Hello from Coquette Point,
Tonight, wild fires rage throughout New South Wales, the fires have already burnt out over two hundred homes. So far only one person has died and that from a heart attack defending his home. However, firefighters from all over Australia have rallied to help and these men and women put their lives on the line when they tackle the fire-front from the ground. They are super-humans.
Meanwhile the drought throughout central and western Queensland only deepens while south-east Queensland on Friday was battered with severe storms and hail. Winds of over 120km per hour were recorded.
The northern hemisphere's monsoon continues to be extremely active and tonight Super Typhoon 'Francisco' category 4 is heading for Kyoto Japan. There are 10 nuclear facilities in the typhoon's danger zone.
Is our beautiful blue planet trying to tell us something?
Coquette Point has two pairs of beach stone-curlews and over the years the numbers have not increased. This is due to a variety of issues, not the least being dogs. So I was delighted this week to find a new juvenile beach stone curlew in the mangroves at Coquette Point. Isn't it cute?
One of the reasons there is a sign saying 'No Dogs on the Beach' at Coquette Point is to prevent the beach stone-curlew from becoming extinct in this area.
We have reached such a tipping point on planet Earth that if we don't start to activitaly protect our environment from any further degradation we will find ourselves living an impoverished existence on an unstable planet with extreme weather events. This won't be our children's inheritance as we are experiencing these conditions now.
It was upsetting this afternoon to find a family walking on the bird rookery with a dog. They ignored the signs and took the dog into the bird sanctuary.
They also ignored the crocodile sign and the children and adults were swimming in the water and not far from where I photographed the crocodile last week! Obviously the whole family was illiterate, otherwise one can only assume they deliberately ignored the signs. I have photos.
Matriarch cassowary Jessie is thirsty and a bucket of water left near the vegetable garden for my use has been claimed by her.
Henry Epong was doing some work on a tank when Jessie strode past him. He spoke to her and suddenly she stopped, turned around and looked at Henry. James and I were watching and it looked as if Jessie understood what Henry was saying. James and I were not made privy to the communication.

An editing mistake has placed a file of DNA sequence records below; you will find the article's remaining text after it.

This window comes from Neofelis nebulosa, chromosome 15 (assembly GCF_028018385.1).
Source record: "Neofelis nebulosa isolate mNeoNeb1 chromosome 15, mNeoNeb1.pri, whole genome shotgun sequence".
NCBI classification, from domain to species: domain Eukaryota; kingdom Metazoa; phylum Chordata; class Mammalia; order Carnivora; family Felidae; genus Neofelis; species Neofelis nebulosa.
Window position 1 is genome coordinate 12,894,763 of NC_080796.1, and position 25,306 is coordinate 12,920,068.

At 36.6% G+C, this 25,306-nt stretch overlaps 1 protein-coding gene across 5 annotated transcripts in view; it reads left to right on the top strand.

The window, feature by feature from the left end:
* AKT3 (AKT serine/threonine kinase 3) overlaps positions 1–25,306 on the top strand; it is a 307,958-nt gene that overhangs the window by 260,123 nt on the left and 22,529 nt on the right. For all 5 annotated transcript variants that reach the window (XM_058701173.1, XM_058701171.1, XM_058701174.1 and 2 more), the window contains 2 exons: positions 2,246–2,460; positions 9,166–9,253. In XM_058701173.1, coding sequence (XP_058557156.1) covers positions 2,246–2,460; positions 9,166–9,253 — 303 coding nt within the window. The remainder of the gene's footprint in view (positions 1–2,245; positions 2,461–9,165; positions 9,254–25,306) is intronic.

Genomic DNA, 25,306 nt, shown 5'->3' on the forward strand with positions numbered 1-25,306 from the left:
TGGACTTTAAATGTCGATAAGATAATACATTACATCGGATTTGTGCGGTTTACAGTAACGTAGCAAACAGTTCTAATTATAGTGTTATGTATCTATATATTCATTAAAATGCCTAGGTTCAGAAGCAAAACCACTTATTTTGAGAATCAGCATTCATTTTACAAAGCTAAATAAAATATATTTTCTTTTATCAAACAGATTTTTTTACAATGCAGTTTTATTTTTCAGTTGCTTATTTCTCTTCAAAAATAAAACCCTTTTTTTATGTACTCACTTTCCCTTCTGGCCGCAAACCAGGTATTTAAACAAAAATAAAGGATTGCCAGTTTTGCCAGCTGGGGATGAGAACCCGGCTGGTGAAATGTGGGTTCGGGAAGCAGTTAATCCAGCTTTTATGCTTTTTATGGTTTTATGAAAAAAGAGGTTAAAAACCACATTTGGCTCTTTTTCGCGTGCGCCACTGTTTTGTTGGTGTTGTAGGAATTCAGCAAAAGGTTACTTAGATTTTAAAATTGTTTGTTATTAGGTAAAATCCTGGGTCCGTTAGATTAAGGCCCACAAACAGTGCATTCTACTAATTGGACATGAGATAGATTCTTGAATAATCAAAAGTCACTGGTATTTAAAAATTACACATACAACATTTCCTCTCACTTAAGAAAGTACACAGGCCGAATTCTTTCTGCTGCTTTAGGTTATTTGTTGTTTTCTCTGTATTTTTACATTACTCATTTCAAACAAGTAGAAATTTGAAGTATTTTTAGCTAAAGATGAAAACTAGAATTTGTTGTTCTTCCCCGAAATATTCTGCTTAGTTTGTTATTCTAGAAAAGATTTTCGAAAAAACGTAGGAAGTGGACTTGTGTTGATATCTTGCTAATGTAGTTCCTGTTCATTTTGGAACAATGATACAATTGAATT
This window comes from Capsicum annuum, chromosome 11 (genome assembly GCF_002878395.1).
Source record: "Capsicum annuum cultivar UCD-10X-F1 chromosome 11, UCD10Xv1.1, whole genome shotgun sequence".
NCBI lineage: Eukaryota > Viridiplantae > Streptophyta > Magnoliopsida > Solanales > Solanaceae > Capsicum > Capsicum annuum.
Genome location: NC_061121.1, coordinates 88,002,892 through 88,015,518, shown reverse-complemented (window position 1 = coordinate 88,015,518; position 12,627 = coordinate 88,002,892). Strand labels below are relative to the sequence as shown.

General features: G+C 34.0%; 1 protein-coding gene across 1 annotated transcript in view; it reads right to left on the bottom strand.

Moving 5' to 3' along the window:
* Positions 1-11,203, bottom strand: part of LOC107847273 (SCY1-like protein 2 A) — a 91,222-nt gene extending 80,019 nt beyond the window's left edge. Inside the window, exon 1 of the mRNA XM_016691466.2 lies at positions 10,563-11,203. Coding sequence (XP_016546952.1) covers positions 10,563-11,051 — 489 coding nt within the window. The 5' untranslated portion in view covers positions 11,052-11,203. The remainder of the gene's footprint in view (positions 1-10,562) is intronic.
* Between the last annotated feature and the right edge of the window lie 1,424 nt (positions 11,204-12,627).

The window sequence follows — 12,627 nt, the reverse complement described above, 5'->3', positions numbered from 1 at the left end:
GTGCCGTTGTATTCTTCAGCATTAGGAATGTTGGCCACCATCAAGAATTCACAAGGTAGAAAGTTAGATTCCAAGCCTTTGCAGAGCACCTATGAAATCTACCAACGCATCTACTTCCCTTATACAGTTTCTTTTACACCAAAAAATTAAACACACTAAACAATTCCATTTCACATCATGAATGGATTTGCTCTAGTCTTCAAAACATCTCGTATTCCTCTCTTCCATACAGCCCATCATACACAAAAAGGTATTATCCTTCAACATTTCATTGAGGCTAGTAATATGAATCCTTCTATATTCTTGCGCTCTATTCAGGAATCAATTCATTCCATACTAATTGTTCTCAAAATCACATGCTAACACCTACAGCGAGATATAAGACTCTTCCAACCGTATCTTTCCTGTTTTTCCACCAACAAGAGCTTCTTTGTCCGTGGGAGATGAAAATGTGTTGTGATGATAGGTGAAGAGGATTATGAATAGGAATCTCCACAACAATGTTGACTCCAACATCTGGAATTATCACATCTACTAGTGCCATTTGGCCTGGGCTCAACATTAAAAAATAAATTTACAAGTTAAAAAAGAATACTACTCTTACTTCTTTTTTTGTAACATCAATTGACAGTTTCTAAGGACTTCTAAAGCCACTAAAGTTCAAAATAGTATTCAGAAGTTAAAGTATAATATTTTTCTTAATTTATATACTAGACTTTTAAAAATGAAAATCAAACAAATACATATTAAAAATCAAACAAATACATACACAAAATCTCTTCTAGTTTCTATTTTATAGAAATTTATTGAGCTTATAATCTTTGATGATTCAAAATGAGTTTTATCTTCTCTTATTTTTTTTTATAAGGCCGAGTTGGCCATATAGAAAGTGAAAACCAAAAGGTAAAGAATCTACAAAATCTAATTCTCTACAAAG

Gertrude the green tree snake has been popping up in the nursery around the plants. So far she hasn't frightened anyone and most people know she is harmless and are fascinated by her.
The Metallic starlings have ramped up their activity and are busily building new nests and repairing old nests.
The Metallic starlings pull fibres from vines and old seedpods and take them back to build their nest. As they weave the fibres into shape they use their tail to hold onto the nest.
They pop in and out of the nest chamber, weaving and shaping and all the while chattering.
Meanwhile male birds return to the nest with fruit offerings for the female. When the female shows no interest the male swallows the fruit. Courtship at the mouth of the Johnstone River is surrounded by the white flowers of Syzygium forte the white apple tree, which is now in full bloom in the Wet Tropics rainforest all over the Cassowary coast.
Many of the Macaranga fruits fall to the ground and waiting on the forest floor is the green turtle dove often covered in a shower of dropped seed. What a beautiful contrast in colours and style the two birds make.
The blush satin-ash, Acmena hemiilampra is also displaying spring flowers. It will take several months for the white berry-like fruits to form and provide food for pigeons and cassowaries.
Still only three Pied Imperial Pigeons are roosting at the end of Coquette Point. I saw Margaret Thorsborne this week and she advised that the count for Pied Imperial Pigeons was well down this year. They are going to wait for the November count before making any conclusions.
Two of my three PIP's have paired while the other bird calls plaintively every morning. She moves from tree to tree swishing her wings as only a Pied Imperial Pigeon can. Then she settles down to mournfully cooo for a mate before feeding of the now ripe fruits of the candle-nut tree, Aleurites rockinghamensis.
While the other two PIP's are preoccupied with each other courting and mating. S Sorry I didn't get better photos of the mating as it all happened so quickly and I couldn't get focus on the camera in the early morning light.
There is a small clearing in the mangroves which is exposed at low tide. The clearing is in the corner of a bend in the Johnstone River at Coquette Point and here the herons come to dance.
Darters came to watch the flurry of wings as the herons first dance on the cleared ground then around the trunks of the mangroves.
Grey heron was the first to dance watched by the others.
More darters turn up to watch.
How little we know about the interdependence of the creatures of the Wet Tropics and the significance of a small area of mangrove forest to birds such as these?
I hope you see something amazing and beautiful today.